AUCKLAND (Metro / Pacific Media Watch): The New Zealand Superannuation Fund's involvement in the controversial US-owned Freeport McMoRan goldmine in West Papua, which critics say has been implicated in a long history of human rights violations by Indonesian forces, has been challenged in the latest edition of Metro magazine.
The December edition, due out this weekend, features a long-running strike at the mine and the shooting of miners in "suspicious circumstances".
"It was the latest incident in a long line of human rights abuses, not to mention ongoing environmental devastation, associated with the mine," says the magazine article.
"The fund, which is signatory to the United Nations Principles for Responsible Investing (UNPRI) charter, has shares in the enterprise. Why?"
The investigative report by freelance photojournalist Karen Abplanalp says the mine is the largest taxpayer in Indonesia with an annual tax bill of $US1.4 billion.
She reports that human rights abuses as well as environmental impacts have been well-documented - long before NZSF invested in it.
West Papua 'war zone'
Abplanalp notes that in 2006 the US embassy in Wellington described West Papua in a cable as a "war zone in many places", and "it has all the makings of the next East Timor, except that this time, Jakarta will not let go".
She writes that the NZSF has less than $20 million invested in the mine and that chief executive Adrian Orr is "immensely proud" of the investment, saying they can help West Papua.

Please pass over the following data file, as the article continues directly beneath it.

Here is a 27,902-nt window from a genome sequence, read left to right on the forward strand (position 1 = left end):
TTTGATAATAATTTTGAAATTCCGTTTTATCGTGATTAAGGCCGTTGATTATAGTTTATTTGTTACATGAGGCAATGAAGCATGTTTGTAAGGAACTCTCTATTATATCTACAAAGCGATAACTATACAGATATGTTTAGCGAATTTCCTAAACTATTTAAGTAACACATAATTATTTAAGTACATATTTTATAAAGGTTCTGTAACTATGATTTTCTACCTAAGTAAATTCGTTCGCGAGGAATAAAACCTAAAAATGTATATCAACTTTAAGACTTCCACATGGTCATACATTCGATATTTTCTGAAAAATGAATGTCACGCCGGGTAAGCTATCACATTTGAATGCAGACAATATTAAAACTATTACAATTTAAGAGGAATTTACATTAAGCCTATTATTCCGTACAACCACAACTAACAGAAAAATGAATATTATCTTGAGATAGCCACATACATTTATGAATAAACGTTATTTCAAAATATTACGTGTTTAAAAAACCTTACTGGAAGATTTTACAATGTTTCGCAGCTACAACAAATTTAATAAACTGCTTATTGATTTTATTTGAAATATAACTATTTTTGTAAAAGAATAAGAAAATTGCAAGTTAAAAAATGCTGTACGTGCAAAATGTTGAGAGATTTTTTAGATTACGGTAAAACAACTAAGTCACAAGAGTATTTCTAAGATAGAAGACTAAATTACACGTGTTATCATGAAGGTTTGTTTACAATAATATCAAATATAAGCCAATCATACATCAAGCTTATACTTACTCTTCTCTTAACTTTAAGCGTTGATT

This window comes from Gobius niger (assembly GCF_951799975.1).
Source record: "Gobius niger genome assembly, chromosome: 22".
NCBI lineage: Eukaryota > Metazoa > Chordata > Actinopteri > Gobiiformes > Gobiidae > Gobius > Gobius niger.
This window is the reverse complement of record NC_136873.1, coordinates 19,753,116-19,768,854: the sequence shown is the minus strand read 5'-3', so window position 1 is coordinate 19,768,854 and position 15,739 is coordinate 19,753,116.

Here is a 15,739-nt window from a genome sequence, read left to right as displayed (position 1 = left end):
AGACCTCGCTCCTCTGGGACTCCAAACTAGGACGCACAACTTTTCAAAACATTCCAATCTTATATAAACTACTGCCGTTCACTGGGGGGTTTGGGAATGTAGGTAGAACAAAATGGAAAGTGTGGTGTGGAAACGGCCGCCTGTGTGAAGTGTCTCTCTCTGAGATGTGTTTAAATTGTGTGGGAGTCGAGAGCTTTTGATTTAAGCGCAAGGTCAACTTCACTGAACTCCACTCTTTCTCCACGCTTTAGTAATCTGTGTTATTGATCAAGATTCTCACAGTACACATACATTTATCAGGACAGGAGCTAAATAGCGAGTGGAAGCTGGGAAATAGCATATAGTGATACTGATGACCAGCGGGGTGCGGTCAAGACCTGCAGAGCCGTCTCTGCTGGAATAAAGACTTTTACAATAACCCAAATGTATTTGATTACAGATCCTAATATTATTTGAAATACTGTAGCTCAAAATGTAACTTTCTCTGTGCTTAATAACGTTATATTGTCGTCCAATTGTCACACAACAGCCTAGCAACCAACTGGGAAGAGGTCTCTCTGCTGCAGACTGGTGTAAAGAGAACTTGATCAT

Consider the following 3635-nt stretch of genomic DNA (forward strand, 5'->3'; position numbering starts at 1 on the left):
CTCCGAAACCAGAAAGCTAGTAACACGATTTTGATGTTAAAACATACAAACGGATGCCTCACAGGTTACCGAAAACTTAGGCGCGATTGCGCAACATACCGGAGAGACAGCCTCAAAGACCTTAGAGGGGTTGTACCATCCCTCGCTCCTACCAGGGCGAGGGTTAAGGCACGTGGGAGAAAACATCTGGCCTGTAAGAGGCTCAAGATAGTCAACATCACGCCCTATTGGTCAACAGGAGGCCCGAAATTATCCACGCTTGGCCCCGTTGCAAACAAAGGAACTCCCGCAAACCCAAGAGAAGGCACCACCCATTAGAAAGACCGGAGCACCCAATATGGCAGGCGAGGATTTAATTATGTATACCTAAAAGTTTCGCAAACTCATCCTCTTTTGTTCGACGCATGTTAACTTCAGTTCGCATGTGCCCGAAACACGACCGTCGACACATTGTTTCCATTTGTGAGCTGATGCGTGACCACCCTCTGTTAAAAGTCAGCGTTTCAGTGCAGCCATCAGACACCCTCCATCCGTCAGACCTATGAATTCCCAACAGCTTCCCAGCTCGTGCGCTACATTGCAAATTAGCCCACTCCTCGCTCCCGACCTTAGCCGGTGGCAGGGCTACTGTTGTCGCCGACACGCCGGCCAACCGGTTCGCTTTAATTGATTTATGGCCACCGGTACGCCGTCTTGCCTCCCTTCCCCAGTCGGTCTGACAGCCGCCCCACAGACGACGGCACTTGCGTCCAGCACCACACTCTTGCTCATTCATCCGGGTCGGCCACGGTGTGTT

That is in spite of NZSF standards which include "no complicity in abuses".
The West Papuan crisis erupted this year when continued strikes at the mine involved more than 8000 workers, two of whom were killed by security forces. The killings happened just prior to an October 19 attack on the Papuan People's Congress in the capital Jayapura, where up to six people were reportedly killed and hundreds more detained, including the newly-elected 'President' of West Papua.
Further violence was reported last week, when another miner was shot.
Abplanalp says she became interested in the issue when attending a public talk by Indonesia Human Rights Committee spokesperson Maire Leadbeater some months ago as part of the Asia-Pacific journalism course at AUT.
"She outlined the issues with West Papua, which were quite an eye-opener, particularly with the mine," she says.
"And then when speaking to her after the talk, Leadbeater casually said that the NZSF were investors in the mine, and I thought, 'what, you can't be serious'."
Abplanalp followed up on her inquiries into the mine crisis during the Pacific Islands Forum in September, where the issue of West Papua was visible through street protests and marches, but neglected by political leaders.
Coverage on the West Papua crisis was featured in Pacific Scoop.
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